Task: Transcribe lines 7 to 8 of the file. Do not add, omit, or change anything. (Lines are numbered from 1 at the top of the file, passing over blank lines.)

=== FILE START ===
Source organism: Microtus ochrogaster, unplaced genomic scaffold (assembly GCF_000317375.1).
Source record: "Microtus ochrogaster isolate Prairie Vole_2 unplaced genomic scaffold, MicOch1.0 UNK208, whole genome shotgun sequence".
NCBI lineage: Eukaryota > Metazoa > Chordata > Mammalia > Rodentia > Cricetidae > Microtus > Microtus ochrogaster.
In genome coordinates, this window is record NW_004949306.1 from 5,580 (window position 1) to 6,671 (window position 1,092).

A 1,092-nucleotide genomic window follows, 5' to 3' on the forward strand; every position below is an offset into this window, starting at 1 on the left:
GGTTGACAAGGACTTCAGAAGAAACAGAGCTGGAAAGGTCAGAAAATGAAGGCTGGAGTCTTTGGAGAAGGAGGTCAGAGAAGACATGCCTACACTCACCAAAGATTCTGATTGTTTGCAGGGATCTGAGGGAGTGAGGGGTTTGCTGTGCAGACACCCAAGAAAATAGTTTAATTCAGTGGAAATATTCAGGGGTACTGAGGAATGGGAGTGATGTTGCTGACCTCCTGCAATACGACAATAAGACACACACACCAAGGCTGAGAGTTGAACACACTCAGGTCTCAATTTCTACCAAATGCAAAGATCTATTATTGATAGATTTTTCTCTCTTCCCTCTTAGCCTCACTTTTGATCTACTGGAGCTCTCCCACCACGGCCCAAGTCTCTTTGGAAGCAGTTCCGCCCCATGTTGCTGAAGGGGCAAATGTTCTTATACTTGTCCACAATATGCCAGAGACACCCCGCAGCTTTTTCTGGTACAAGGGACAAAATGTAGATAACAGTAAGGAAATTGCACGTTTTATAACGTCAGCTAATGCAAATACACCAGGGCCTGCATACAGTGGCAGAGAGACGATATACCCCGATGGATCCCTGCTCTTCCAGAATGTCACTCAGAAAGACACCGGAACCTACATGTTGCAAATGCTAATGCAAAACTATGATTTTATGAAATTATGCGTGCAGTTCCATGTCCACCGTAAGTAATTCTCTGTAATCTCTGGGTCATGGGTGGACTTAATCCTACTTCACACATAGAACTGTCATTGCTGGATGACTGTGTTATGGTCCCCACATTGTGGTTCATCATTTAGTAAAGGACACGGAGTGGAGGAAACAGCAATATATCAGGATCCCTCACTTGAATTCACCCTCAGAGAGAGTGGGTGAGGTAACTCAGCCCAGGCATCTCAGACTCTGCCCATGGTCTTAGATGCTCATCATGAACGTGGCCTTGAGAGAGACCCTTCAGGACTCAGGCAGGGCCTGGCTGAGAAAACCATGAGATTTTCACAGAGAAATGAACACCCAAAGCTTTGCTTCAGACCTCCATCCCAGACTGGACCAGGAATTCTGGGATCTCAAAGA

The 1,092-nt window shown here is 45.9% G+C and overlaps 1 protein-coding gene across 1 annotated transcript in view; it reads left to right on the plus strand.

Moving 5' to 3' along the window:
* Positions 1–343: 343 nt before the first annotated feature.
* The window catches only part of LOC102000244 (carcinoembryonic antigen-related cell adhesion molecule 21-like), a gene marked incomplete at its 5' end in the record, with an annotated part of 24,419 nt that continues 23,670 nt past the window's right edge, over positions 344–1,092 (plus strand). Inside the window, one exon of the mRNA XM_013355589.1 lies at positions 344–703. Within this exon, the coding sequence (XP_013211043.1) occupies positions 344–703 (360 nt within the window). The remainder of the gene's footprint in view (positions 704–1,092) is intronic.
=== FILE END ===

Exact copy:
The 1,092-nt window shown here is 45.9% G+C and overlaps 1 protein-coding gene across 1 annotated transcript in view; it reads left to right on the plus strand.

Moving 5' to 3' along the window: